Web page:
When workflow was first added to PeopleSoft 5 back in 1995, the mantra was the three Rs: Rules, Roles, and Routings. I’ll bet that Rick Bergquist still has dreams where he is talking about rules, roles, and routings 🙂
Routings are the part that I wanted to highlight here. The two primary mechanisms for routings that PeopleSoft delivered as part of PeopleSoft 5 were worklists and email.
Worklists are great for people that spend a lot of time in PeopleSoft applications and have enough activity being routed to them that they actually check their worklist, but the broader audience does not typically login to PeopleSoft to check their worklist to see if there is anything waiting for them to do.
It’s sort of shame that more work didn’t happen on pushing out PeopleSoft worklist entries to whatever the end-user really use as their “stuff I need to do” list. There are some decent APIs that PeopleSoft delivers these days for accessing that data, but I’m not familiar with them being used for generically pushing PeopleSoft worklists into something like the Todo List functionality in Outlook or Lotus Notes.
In the absence of integrating their worklist entries with something else, most people ended up just using email as the primary mechanism of notifying people that they needed to do something like approve a purchase order in PeopleSoft.
There are some problems with relying on email though.
Historically the emails generated by PeopleSoft came from a system account, instead of being from an actual person. So PeopleSoft customers would make sure that the emails that were sent out all had text in them telling the person “please do not respond to this email”.
Makes sense, except that the whole reason that we’re sending out emails is because of it’s universality. Getting an email that you can’t respond to is kind of like getting phone calls from the robot dialers that political campaigns use; pretty annoying.
In newer releases of PeopleSoft this is less of an issue because there are more places where application developers took advantage of the ability to generate emails themselves in PeopleCode with more control than the core workflow framework provided. In fact, the Financials/Supply Chain development group did enough of this that they wrote an entire workflow framework using PeopleCode application classes.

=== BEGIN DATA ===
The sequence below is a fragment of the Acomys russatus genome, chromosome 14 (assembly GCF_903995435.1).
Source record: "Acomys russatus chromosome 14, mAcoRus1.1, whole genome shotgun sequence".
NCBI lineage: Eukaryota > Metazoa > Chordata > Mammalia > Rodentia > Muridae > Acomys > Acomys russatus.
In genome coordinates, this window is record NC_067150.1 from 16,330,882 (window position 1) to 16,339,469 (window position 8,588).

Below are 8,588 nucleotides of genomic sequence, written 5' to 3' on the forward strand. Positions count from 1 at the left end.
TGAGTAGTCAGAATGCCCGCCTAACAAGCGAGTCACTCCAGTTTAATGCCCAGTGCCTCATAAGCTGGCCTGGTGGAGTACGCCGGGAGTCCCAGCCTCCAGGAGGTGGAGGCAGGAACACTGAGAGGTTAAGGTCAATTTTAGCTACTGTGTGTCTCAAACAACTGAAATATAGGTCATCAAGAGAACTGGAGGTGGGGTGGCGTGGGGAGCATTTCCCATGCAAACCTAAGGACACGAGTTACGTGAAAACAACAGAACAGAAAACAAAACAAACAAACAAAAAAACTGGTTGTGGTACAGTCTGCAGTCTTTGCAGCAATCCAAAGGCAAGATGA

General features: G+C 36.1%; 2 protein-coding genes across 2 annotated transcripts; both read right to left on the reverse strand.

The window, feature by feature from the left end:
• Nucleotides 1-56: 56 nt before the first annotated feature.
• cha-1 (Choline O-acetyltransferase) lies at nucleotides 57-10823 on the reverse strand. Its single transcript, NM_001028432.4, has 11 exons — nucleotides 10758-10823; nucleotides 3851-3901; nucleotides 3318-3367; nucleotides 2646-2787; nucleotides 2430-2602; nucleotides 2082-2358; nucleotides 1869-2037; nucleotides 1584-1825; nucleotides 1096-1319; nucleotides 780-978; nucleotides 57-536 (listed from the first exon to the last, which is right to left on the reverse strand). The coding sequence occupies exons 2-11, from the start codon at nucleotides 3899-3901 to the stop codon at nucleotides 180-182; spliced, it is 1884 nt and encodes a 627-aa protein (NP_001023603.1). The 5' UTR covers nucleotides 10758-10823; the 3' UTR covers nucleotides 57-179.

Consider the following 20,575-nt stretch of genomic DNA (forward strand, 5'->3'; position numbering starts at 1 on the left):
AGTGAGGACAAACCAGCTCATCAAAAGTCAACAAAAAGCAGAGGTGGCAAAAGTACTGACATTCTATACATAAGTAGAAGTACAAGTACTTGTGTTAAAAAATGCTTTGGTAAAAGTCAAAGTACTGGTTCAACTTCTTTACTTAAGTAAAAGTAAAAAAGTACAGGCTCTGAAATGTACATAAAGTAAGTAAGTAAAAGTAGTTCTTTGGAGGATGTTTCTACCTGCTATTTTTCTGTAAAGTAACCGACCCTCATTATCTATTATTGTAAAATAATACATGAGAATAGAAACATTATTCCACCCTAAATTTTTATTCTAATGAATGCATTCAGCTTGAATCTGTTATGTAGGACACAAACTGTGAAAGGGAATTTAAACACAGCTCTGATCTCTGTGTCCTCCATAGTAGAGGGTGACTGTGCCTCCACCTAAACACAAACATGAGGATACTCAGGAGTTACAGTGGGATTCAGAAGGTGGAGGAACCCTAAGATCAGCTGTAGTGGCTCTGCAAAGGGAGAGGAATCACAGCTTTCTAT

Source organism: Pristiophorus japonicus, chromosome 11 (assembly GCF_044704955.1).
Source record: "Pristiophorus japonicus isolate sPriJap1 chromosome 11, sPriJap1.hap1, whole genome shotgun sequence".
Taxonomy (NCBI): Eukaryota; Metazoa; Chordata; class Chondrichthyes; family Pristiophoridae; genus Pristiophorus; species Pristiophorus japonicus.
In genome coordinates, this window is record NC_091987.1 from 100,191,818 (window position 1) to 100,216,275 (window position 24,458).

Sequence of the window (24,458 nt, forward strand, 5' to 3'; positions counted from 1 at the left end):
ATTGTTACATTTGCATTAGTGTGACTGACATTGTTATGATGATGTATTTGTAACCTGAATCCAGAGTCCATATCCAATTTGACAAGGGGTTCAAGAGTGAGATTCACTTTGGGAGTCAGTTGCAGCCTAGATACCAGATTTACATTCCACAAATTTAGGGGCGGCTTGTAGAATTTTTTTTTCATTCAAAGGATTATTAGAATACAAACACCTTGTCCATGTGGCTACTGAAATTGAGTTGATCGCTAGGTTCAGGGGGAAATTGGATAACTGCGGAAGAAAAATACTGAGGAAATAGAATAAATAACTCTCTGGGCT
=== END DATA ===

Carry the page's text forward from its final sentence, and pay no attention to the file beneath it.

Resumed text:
In PeopleTools 8.48, that code (known as Approval Workflow Engine) was moved to core PeopleTools so that all applications and customers could use them. So if you’re up on an applications release 9.0 and higher, be sure to take a look at that.
We’ve talked with a number of PeopleSoft customers over the years that have ended up turning off workflow because of user complaints regarding the sheer volume of email that they receive. In fact, we just had someone searching our blog today for how to turn off notifications in PeopleSoft HCM.
The problem is that each event that happens (purchase order is entered) and the notification is tied directly to that. Immediate notification is important in some scenarios (confirmation of a customer’s order, employee terminations, etc.), but when someone in management gets 12 expense report, 15 purchase orders, 9 regularly scheduled reports, etc. showing up in their inbox scattered during the day they sometimes get annoyed.
One way of solving this problem is to re-write your notification processes so that the event and the notification are de-coupled. When the event happens, save off the data (could be in the worklist tables or some other tables) and then have a separate process that delivers the notifications separately.
The problem with re-writing these processes is that it’s time consuming and expensive, which is why a lot of people end up just turning off the notifications altogether.
It’s possible to send HTML email with PeopleTools, but a lot of the delivered workflow does not take advantage of this. On top of that the lengthy hyperlinks that can be generated for navigating directly to particular place in PeopleSoft (the navigation, plus the key values for pulling up the data) are not that attractive.
Generating notifications as worklist entries leaves a rich history of when the notification was created, worked on, and closed out. There are some nice delivered reports that come with PeopleTools that can show this sort of information. Take a look at the PeopleTools delivered Queries that start with WF. There are some Crystal Reports for those as well.
Tracking email notifications doesn’t happen unless it has been specifically coded into the notification process though. Lots of applications within PeopleSoft have added this functionality to key processes, but it’s very tied to specific processes. There’s no way to figure out what are all of the emails that a particular user is receiving (or see how many notifications are being generated for a particular process).
The topics discussed in this blog entry come direct from conversations that we have had with different PeopleSoft customers (especially from folks that are familiar with the email functionality in our Report Security and Distribution product; see the Report Notification section on the flash demo). Since we’ve seen continued interest in this topic, we went ahead and built something to fix it.
Here is a high level overview of what the Email Proxy does:
There are setup pages where you define the rules that you want for classifying the emails as well as the look and feel of the generated emails, as well as pages for being able to view the emails being generated, statistics regarding the emails, etc.
The Email Proxy server is in beta-testing now at a large PeopleSoft customer that services multi businesses with their PeopleSoft applications and should be generally available shortly.
Labels: 2009, Email, Products, Workflow